Chalk up another epic fail on the part of the internet moguls. They’ll learn eventually… right… right??Filed under media, online | Comment (0)
In recent months I’ve become interested in all of the “extras.” I mean from authors, from movies, from anything. I watched the Q&A from “Neverwhere” after I had Netflix’d the last and final disc. I watched the commentary from “Twilight” as well (which was more amusing than I would have expected).
Quite possibly the cutest thing in the whole world. And informative too.Filed under media, online | Comment (0)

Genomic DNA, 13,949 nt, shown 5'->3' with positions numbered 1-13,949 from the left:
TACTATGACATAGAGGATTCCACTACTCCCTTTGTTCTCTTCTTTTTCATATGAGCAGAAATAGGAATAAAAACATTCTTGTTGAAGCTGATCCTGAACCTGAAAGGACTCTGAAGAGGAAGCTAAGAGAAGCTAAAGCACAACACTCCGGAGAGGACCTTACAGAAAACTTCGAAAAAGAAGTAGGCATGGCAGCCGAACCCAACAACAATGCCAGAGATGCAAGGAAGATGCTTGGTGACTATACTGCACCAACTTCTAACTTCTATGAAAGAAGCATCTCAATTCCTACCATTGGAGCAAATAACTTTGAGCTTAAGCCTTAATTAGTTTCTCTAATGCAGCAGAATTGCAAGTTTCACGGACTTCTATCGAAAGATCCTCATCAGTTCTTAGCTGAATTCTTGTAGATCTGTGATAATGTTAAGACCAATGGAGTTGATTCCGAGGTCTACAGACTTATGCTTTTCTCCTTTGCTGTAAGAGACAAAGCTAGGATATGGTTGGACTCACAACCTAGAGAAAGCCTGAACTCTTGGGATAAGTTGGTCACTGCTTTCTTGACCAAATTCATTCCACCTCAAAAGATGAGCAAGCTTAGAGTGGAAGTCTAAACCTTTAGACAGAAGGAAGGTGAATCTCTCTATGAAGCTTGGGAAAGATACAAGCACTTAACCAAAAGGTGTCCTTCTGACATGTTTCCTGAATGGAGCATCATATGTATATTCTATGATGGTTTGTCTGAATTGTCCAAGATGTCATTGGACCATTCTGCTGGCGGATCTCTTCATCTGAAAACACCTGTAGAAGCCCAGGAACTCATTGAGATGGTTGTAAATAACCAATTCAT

As I’m reading through the newest Entertainment Weekly mag, I’m crushed by the fact that not only does Doctor Who not make it into the top 100, there was a plethora of CRAP on the list. Which makes me angry. Any reality tv show other than American Idol should NOT be on the list, but hey, what the hell do I know.
But oh, that clever man, Neil, he goes and says that the Weeping Angels are #3 on his list of New Classic Monsters.
Thank you sir, for not only mentioning one of the BEST episodes ever, but for mentioning the show in the first place.
And yay for Pullman’s His Dark Materials trilogy and Neil’s Sandman made it in the top 50 of the new classic books list.Filed under random | Comments (2)